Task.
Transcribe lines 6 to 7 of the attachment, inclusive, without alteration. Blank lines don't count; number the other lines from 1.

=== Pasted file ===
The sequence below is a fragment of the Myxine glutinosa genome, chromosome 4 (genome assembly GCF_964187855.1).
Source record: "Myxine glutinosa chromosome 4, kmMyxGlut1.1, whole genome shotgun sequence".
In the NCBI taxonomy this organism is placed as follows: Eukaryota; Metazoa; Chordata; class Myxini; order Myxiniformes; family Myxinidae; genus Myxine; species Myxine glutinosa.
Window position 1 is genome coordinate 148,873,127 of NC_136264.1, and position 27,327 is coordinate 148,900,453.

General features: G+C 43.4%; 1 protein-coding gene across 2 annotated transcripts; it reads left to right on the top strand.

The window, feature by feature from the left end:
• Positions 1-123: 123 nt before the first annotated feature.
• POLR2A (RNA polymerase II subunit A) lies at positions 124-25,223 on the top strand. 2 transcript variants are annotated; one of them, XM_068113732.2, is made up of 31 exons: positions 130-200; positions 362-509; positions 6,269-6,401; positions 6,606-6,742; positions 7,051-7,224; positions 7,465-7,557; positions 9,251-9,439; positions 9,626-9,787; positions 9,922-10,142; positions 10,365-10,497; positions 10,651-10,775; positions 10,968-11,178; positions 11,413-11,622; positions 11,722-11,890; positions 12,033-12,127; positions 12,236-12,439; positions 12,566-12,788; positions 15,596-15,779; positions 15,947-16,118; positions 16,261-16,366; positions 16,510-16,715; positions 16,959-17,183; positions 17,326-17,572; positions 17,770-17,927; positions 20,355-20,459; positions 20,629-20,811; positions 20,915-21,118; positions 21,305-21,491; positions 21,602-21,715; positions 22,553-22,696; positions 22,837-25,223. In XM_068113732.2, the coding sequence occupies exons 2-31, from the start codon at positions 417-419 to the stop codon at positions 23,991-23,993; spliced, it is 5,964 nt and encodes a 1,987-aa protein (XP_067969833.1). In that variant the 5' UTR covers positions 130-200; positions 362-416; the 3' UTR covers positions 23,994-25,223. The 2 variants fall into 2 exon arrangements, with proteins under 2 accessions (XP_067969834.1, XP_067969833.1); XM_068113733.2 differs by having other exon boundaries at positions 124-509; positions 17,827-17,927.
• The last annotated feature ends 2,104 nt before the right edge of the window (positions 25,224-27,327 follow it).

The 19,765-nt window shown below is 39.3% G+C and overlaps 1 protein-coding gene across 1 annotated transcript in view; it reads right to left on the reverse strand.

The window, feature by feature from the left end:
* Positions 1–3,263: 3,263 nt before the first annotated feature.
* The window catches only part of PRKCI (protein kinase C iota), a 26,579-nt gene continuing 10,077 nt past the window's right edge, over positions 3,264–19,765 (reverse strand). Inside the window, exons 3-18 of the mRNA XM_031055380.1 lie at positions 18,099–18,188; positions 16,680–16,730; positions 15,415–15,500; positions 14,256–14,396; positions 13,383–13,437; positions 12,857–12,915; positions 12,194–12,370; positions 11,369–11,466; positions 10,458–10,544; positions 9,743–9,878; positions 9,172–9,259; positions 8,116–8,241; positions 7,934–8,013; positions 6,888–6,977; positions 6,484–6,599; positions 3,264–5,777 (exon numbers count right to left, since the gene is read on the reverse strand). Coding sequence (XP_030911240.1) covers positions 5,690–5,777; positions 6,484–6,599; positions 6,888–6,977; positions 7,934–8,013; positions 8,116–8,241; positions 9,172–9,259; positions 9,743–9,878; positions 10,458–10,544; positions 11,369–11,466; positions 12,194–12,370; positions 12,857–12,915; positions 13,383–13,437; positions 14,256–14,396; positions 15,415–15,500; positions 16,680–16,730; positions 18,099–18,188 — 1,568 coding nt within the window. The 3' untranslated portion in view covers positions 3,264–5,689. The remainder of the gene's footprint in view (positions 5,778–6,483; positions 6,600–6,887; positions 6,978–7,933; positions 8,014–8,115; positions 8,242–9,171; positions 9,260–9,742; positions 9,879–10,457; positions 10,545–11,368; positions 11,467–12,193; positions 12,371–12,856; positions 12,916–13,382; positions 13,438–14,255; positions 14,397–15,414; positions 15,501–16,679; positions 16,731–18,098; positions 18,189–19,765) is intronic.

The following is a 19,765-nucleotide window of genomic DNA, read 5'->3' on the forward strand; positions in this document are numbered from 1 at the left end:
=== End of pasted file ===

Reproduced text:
The window, feature by feature from the left end:
• Positions 1-123: 123 nt before the first annotated feature.